Verify that $\displaystyle x^2 \equiv 10 \mbox{ (mod 89)}$ is solvable. Thanks in advance!
$\displaystyle (\frac{10}{89})=(\frac{2}{89})(\frac{5}{89})$
$\displaystyle (\frac{2}{89})=(-1)^\frac{89^2-1}{8}=1$
$\displaystyle (\frac{5}{89})=(\frac{89}{5})(-1)^{\frac{4}{2}\frac{88}{2}}$
$\displaystyle = (\frac{-1}{5})$
$\displaystyle = (-1)^\frac{5-1}{2}$
$\displaystyle = 1$
Hence $\displaystyle (\frac{10}{89})=1$
So $\displaystyle x^2 \equiv 10 \mbox{ (mod 89)}$ is solvable.
This follows at once from the properties of Legendre's symbol and Gauss' Quadratic Reciprocity Law.
But if you haven't yet studied this or if you can't use it then I know of no methods but "wise" brutal force: for example, it's not too hard to
check that $\displaystyle 5=19^2\!\!\pmod {89}$ (just taking multiples of 89 and checking which one summed to 5 is a perfect square. In this case it was $\displaystyle 89\cdot 4=356=361-5=19^2-5$)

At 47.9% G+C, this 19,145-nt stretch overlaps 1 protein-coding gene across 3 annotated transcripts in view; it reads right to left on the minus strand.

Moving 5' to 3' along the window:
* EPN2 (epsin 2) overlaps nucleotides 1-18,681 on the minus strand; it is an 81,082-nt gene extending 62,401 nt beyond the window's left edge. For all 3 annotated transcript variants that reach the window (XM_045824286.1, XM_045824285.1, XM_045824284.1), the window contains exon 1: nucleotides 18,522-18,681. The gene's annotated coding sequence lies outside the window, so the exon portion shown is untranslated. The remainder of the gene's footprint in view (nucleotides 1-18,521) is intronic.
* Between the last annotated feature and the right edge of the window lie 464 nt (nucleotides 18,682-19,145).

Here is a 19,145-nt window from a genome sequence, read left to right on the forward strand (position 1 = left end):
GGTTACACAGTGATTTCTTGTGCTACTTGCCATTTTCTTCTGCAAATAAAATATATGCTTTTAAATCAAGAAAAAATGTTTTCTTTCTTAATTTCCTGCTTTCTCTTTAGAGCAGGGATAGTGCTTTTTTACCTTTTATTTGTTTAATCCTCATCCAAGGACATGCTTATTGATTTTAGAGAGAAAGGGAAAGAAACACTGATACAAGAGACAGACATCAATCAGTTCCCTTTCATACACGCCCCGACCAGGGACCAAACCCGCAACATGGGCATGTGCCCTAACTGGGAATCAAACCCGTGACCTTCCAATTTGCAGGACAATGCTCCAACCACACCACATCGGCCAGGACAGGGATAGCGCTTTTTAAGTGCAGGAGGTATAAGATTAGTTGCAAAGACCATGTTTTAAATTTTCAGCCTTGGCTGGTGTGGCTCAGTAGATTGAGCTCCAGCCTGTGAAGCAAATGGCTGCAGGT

Then, as $\displaystyle 2 = 36\cdot 5\!\!\pmod {89}=(6\cdot 19)^2\!\!\pmod {89}=25\!\!\pmod {89}\,,\,\,we\,\,get$ $\displaystyle 10=2\cdot 5=(25\cdot 19)^2=30^2\!\!\pmod {89}$
Tonio
Thank you all so much! My understanding of the Legendre symbol was a little unclear, but not anymore
So if I wanted to show that for what primes p would make $\displaystyle x^2 \equiv 13 \mbox{ (mod p)}$ solvable, I would set $\displaystyle (\frac{13}{p}) = 1$.
Then, $\displaystyle (\frac{13}{p}) = (\frac{p}{13})(-1)^{\frac{p-1}{2} * \frac{13-1}{2}} = (\frac{p}{13})$
Besides "brute force", how can I find values of p that satisfy the equation $\displaystyle (\frac{p}{13}) = 1$?